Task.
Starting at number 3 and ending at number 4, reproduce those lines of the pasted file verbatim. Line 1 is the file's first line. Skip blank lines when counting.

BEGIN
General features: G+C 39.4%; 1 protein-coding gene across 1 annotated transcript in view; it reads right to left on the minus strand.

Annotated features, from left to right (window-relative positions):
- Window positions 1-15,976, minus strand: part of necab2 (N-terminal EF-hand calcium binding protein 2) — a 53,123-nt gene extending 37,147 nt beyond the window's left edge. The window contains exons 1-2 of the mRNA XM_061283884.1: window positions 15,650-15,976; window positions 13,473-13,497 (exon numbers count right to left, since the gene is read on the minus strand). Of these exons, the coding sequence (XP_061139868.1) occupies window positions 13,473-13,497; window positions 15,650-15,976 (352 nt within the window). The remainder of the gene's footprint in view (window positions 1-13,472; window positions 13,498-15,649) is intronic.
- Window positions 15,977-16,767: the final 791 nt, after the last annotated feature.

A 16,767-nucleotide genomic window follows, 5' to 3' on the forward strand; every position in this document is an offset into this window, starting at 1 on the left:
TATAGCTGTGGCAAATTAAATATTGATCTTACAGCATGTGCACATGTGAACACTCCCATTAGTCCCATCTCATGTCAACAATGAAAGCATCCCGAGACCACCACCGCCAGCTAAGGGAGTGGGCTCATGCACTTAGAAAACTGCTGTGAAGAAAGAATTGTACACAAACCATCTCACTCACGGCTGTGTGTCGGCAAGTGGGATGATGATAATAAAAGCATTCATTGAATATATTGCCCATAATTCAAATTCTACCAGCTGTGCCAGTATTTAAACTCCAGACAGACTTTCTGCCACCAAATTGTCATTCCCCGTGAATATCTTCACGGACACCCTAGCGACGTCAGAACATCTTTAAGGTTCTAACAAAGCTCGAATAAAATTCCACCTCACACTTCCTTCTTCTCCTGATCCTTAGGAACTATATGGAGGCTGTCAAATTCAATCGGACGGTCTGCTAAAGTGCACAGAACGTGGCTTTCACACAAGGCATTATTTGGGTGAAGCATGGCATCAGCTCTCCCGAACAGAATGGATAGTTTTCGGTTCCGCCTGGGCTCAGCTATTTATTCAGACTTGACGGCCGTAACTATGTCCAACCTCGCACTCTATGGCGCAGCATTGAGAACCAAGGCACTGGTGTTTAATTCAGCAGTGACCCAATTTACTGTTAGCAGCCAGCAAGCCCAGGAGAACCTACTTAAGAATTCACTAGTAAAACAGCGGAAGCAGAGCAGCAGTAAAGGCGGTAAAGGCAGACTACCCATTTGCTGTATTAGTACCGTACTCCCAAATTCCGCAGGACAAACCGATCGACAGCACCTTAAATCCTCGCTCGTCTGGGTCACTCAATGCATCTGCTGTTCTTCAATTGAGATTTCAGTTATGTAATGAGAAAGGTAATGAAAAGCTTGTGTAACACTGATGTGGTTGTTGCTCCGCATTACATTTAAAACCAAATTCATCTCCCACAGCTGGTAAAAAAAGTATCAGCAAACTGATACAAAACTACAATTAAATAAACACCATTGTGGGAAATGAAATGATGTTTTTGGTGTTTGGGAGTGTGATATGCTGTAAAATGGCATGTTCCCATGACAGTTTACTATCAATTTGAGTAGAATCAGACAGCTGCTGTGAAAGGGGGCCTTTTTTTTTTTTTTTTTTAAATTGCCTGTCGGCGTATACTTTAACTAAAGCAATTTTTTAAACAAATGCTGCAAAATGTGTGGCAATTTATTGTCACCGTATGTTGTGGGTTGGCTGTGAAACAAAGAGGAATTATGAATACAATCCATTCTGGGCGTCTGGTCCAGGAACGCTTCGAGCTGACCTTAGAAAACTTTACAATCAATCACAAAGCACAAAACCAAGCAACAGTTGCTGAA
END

- Window positions 1-15,976, minus strand: part of necab2 (N-terminal EF-hand calcium binding protein 2) — a 53,123-nt gene extending 37,147 nt beyond the window's left edge. The window contains exons 1-2 of the mRNA XM_061283884.1: window positions 15,650-15,976; window positions 13,473-13,497 (exon numbers count right to left, since the gene is read on the minus strand). Of these exons, the coding sequence (XP_061139868.1) occupies window positions 13,473-13,497; window positions 15,650-15,976 (352 nt within the window). The remainder of the gene's footprint in view (window positions 1-13,472; window positions 13,498-15,649) is intronic.
- Window positions 15,977-16,767: the final 791 nt, after the last annotated feature.